A survey of credit risk measurement and management of agricultural financing in Uganda
Lukwiya, Brian Okot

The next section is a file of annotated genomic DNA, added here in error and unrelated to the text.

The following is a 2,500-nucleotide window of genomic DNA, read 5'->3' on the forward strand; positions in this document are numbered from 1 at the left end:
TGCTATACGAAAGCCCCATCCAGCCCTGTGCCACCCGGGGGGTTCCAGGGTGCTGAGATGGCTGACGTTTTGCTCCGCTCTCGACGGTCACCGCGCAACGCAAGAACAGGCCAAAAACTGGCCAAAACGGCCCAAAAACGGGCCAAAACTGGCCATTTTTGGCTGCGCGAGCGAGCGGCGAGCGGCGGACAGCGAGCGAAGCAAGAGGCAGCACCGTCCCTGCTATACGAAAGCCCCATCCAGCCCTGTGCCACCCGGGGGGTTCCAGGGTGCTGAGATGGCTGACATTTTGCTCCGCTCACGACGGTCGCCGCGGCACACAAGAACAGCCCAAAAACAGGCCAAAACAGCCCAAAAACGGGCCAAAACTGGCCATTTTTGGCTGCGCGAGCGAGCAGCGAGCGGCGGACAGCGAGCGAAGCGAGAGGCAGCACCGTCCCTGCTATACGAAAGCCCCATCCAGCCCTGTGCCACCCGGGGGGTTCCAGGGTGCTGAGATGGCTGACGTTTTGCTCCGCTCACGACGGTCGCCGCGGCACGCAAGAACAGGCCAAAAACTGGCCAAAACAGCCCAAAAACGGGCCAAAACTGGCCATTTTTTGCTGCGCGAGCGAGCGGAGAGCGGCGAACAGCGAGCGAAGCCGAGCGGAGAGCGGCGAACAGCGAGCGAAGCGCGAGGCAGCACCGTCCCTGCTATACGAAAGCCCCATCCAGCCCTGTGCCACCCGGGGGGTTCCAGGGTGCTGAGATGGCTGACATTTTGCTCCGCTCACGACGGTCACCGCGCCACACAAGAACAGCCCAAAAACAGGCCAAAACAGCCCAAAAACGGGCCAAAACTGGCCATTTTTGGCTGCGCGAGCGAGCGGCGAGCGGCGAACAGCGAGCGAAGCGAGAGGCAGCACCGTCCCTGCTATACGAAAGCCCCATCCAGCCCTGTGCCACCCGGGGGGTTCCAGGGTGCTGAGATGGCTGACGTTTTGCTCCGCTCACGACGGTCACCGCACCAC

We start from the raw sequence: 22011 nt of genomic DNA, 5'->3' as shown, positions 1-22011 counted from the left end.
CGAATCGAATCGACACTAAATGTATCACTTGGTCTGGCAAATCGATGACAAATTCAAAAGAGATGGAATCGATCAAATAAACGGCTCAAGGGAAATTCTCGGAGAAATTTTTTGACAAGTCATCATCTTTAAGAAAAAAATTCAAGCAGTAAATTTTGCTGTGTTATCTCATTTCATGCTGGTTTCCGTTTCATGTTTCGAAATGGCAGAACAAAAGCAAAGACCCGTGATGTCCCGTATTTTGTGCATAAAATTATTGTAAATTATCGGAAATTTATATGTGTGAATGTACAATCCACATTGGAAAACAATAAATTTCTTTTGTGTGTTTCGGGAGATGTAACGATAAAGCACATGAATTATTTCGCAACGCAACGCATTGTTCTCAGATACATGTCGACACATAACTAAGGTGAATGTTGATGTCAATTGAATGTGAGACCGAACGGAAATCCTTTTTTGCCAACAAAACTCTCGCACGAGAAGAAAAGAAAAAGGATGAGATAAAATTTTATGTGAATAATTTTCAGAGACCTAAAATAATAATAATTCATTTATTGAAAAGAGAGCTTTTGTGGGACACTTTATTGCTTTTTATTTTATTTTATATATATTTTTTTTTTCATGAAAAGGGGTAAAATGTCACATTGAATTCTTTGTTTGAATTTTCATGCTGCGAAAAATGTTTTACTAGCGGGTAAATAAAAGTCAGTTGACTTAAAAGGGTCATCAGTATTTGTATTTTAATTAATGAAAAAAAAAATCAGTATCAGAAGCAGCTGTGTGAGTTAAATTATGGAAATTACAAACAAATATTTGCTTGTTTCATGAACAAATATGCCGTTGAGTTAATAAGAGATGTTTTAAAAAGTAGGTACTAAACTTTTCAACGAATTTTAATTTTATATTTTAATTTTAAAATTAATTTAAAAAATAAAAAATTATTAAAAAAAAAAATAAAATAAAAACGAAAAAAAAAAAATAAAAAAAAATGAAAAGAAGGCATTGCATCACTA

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The agricultural sector has been identified as key enabler of economic growth and development in Africa. It is the largest employer in sub-Saharan Africa. Governments, Non-Government Organizations (NGOs), multi-lateral organizations, and companies have made concerted efforts to invest in the sector to drive economic growth, profitability and improved standards of living. Extension of credit to the agricultural sector would contribute towards the growth in the industry. Financing agriculture is considered riskier than other sectors in the economy, which has resulted in several institutions avoiding the sector or investing reservedly. Agricultural clients are perceived to be at higher risk of default because of the uncertainty inherent in the sector. Studies have been done on general risks affecting agriculture ranging from systemic to idiosyncratic. This study was a qualitative research focused on credit risk because it is a key indicator financial institutions consider before disbursing loans. It explored how credit risk in the agricultural sector is managed and evaluated, the sufficiency of the current tools, processes and systems, and the innovative methods being implemented by financial institutions to resolve the challenge of credit risk. The survey was carried out of selected banking and non banking financial institutions with major agricultural loan portfolios in Kampala, Uganda. The results show that financial institutions employ conventional risk models and risk management measures in agricultural finance, although a few are innovating with different approaches to managing agricultural risk such as value chain financing and financial literacy training for borrowers. Such innovative solutions were found to be effective in managing risk, thereby enhancing extension of credit to agricultural sector. The study recommends adoption of a holistic approach to measurement and mitigation of risk in the agricultural sector. Responsibility for managing credit risk cannot be borne solely by the financial institutions. An integrated model of measuring and mitigating risk from the production to the market stage, with financial intermediaries as key enablers of the process, would be successful and eventually lead to expansion of credit to the agricultural sector.